Psalm 118:1

in Reformation Commentary on Scripture:  New Testament III:  Luke, Beth Kreitzer (ed.), general editor, Timothy George, associate General editor, Scott M. Manetsch, (Downers Grove, Illinois:  IVP Academic:  An imprint of InterVarsity Press, 2015:  ISBN 978-0-8308-2014 (hardcover : alk. paper), P 1, Y 15) 378.

 

 

Colossians 3:1-4

Colossians 3:1-4

in Reformation Commentary on Scripture:  New Testament XI:  Philippians, Colossians, Graham Tomlin (ed.) in collaboration with Gregory B. Graybill, general editor, Timothy George, associate General editor, Scott M. Manetsch, (Downers Grove, Illinois:  IVP Academic:  An imprint of InterVarsity Press, 2013: ISBN 978-0-8308-2974-3 (P 1 Y 13)207-217.

 

 

Colossians 3:1

in Reformation Commentary on Scripture:  New Testament III:  Luke, Beth Kreitzer (ed.), general editor, Timothy George, associate General editor, Scott M. Manetsch, (Downers Grove, Illinois:  IVP Academic:  An imprint of InterVarsity Press, 2015:  ISBN 978-0-8308-2014 (hardcover : alk. paper), P 1, Y 15) 269.

 

 

Colossians 3:3-4

in Reformation Commentary on Scripture:  Old Testament VII:  Psalms 1—72, Timothy George (ed.), general editor, Scot M. Manetsch, Associate General editor, Herman J. Selderhuis (ed.), (Downers Grove, Illinois:  IVP Academic:  An imprint of InterVarsity Press, 2015, ISBN 978 0 8308-2957-6 (hardcover : alk. paper), P 1, Y 15) 368.

 

 

cf. 1 Corinthians 5:7b-8a

1 Corinthians 5:6

in Reformation Commentary on Scripture:  New Testament VIII:  Romans 9—16, Timothy George (ed.), general editor; Scot M. Manetsch, Associate General editor; Philip D. W. Krey and Peter D. S. Krey (ed.), (Downers Grove, Illinois:  IVP Academic:  An imprint of InterVarsity Press, 2016, ISBN 978 0 8308-2971-2, P 1, Y 16) 252.

 

 

1 Corinthians 5:7, 8

In Scott H. Hendrix, ed. and trans., Early Protestant Spirituality (New York, Mahwah: Paulist Press, 2009) 115, 224.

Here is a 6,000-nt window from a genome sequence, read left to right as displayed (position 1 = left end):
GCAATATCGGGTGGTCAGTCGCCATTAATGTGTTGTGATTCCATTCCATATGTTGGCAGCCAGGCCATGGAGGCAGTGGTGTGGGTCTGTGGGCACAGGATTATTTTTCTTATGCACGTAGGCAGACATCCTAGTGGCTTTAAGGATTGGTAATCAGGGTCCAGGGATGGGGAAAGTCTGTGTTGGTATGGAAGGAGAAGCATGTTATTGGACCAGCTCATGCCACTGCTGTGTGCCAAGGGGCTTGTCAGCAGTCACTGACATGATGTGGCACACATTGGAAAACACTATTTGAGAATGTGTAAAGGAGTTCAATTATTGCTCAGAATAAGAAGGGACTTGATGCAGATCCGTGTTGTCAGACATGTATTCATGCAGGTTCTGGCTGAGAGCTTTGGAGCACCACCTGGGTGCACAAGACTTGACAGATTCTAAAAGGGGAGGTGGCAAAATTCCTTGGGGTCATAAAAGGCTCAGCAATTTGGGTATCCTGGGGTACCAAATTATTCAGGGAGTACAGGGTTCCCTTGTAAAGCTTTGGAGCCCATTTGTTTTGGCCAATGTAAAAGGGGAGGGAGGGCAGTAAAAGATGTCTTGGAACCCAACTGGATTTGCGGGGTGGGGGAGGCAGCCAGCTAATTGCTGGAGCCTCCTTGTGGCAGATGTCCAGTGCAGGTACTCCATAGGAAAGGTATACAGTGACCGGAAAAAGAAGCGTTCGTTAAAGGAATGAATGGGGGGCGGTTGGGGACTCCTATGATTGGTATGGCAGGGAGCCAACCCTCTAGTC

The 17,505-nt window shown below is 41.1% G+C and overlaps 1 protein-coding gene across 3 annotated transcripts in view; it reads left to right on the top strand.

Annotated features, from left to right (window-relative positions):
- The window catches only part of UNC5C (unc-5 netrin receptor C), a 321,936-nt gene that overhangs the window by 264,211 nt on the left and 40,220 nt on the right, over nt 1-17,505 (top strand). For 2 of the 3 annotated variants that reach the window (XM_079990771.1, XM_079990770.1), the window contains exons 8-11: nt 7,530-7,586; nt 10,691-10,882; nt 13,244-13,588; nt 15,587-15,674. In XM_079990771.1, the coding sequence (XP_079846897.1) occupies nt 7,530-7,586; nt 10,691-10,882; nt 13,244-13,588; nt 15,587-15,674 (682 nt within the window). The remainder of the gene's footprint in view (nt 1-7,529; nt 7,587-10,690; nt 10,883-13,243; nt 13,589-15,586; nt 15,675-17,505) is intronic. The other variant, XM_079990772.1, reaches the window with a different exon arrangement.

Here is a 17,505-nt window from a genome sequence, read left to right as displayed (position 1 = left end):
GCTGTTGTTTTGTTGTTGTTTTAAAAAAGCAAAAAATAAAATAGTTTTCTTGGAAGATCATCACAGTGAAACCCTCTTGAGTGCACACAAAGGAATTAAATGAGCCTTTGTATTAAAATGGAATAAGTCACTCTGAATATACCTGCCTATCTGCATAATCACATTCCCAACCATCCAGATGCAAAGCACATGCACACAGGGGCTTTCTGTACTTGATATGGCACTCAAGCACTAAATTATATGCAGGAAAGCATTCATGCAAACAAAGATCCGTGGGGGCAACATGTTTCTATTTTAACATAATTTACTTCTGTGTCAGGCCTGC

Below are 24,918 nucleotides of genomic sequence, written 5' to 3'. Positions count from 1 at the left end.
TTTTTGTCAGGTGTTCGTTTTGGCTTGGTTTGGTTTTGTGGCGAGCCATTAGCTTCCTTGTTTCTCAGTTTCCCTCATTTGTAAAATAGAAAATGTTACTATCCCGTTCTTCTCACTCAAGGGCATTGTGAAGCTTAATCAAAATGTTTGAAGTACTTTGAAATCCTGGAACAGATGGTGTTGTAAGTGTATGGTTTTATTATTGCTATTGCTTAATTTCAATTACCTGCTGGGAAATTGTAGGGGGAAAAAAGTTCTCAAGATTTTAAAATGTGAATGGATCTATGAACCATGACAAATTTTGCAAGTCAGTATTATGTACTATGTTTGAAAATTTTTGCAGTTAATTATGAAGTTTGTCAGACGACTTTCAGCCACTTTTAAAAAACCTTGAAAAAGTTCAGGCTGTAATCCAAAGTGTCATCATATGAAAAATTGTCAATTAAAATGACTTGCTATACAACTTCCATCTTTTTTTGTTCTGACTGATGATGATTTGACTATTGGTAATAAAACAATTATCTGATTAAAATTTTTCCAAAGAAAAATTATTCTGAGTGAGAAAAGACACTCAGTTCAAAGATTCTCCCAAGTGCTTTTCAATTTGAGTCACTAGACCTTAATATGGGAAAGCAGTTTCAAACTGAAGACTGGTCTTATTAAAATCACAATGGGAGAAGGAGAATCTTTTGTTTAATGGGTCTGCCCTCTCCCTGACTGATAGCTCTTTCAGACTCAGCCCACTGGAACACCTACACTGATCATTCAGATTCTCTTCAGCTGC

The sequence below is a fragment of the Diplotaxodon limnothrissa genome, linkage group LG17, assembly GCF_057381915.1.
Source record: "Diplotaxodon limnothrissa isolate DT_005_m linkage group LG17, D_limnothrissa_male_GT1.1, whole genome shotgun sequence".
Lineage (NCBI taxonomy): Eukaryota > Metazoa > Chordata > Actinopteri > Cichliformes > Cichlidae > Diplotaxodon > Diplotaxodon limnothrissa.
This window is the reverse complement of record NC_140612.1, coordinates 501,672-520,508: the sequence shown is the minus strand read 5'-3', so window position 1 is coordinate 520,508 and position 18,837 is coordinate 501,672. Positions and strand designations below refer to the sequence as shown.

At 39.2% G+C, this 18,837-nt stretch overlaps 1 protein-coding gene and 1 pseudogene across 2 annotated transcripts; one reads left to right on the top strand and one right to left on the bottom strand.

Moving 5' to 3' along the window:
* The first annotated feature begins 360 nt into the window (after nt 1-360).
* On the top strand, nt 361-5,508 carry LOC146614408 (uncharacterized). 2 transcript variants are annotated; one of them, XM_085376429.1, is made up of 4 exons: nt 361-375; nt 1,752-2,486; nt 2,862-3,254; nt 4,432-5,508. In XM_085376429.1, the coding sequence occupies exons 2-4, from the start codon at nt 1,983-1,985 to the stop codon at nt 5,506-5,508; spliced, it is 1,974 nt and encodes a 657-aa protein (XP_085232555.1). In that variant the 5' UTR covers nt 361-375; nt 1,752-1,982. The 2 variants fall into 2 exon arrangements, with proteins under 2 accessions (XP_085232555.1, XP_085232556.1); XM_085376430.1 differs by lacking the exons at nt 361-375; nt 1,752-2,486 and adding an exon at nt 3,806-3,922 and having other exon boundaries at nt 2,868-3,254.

1 Corinthians 5:7

in Reformation Commentary on Scripture:  Old Testament V:  1-2 Samuel, 1-2 Kings, 1-2 Chronicles, Timothy George (ed.), general editor, Scot M. Manetsch, Associate General editor, Derek Cooper and Martin J. Lohrmann (ed.), (Downers Grove, Illinois:  IVP Academic:  An imprint of InterVarsity Press, 2016, ISBN 978 0 8308-2955-2[RJ1]  (hardcover : alk. paper), P 1, Y 16) 175.

 

 

John 20:1-9

John 20:1-18

Vincent M. Smiles, review of William P. Brown, Sacred Sense:  Discovering the Wonder of God’s Word and World [5]

 

 

John 20:2

in Reformation Commentary on Scripture:  New Testament IV:  John 1—12, Craig S. Farmer (ed.), general editor, Timothy George, Associate General editor, Scott M. Manetsch (ed.), (Downers Grove, Illinois:  IVP Academic:  An imprint of InterVarsity Press, 2014, ISBN 978 0 8308-2967-5 (hardcover : alk. paper), P 1, Y 14) 225.

 

 

John 20:3

in Reformation Commentary on Scripture:  New Testament III:  Luke, Beth Kreitzer (ed.), general editor, Timothy George, associate General editor, Scott M. Manetsch, (Downers Grove, Illinois:  IVP Academic:  An imprint of InterVarsity Press, 2015:  ISBN 978-0-8308-2014 (hardcover : alk. paper), P 1, Y 15) 480.

 

 

For more on sources see the Appendix file.  A complete set of Personal Notes, dating from the Fifteenth Sunday in Ordinary Time, July 14, 2002 to the present, is on the web site at www.western-civilization.com/CBQ/Personal%20Notes. 

 

 

 

In the gobbledygook prayer at Sunday Mass immediately following the Gloria, the Faithful hearing the 2011 Roman Missal can listen for “unlocked for us the path to eternity.”[6]  The Responsorial Antiphon for this Sunday is This is the day the Lord has made; let us rejoice and be glad (Psalm 118:24).[7]  Between November 25, 2011 and November 25, 2012, Personal Notes systematically examined the illiterate 2011 Missal.  For a more thorough examination of the illiterate 2011 Roman Missal, go to 1610 Missal: Thirty-fourth Sunday in Ordinary Time 121125.pdf/htm at http://www.western-civilization.com/CBQ/Personal%20Notes/Personal%20Notes.htm.

 

 

This is a call for grace that some Black Baptists bring to mind with Then went in also that other disciple, which came first to the sepulchre, and he saw, and believed (John 20:8).[8] 

 

Addenda